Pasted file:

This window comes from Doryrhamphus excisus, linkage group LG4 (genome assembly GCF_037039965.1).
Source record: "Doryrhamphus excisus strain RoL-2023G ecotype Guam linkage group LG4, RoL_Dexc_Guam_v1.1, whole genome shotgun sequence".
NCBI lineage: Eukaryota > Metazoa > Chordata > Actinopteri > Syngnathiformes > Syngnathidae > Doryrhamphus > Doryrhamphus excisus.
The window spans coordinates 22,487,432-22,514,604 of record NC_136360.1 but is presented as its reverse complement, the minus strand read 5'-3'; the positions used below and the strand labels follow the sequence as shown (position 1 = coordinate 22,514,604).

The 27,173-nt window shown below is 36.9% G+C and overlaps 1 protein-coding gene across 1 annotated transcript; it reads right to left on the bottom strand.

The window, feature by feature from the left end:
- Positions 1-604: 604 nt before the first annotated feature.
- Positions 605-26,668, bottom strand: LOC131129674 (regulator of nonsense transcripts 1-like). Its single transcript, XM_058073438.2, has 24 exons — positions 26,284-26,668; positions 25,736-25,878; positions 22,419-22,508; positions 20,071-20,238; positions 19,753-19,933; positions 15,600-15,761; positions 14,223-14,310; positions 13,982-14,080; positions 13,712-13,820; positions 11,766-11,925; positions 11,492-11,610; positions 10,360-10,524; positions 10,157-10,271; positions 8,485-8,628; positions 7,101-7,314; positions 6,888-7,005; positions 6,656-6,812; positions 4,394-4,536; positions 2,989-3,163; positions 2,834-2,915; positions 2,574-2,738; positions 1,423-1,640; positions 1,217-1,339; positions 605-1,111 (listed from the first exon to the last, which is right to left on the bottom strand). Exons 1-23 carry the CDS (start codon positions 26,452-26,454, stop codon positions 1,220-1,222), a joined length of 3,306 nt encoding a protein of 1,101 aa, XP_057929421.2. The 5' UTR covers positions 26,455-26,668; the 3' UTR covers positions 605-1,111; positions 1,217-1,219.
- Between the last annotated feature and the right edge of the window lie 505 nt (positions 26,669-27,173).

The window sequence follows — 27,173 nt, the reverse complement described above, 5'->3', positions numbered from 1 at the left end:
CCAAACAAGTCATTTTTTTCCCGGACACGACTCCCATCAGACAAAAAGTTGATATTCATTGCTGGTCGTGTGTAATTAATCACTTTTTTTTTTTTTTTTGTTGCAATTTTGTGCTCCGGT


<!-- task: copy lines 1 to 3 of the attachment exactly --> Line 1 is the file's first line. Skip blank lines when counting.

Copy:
This window comes from Doryrhamphus excisus, linkage group LG4 (genome assembly GCF_037039965.1).
Source record: "Doryrhamphus excisus strain RoL-2023G ecotype Guam linkage group LG4, RoL_Dexc_Guam_v1.1, whole genome shotgun sequence".
NCBI lineage: Eukaryota > Metazoa > Chordata > Actinopteri > Syngnathiformes > Syngnathidae > Doryrhamphus > Doryrhamphus excisus.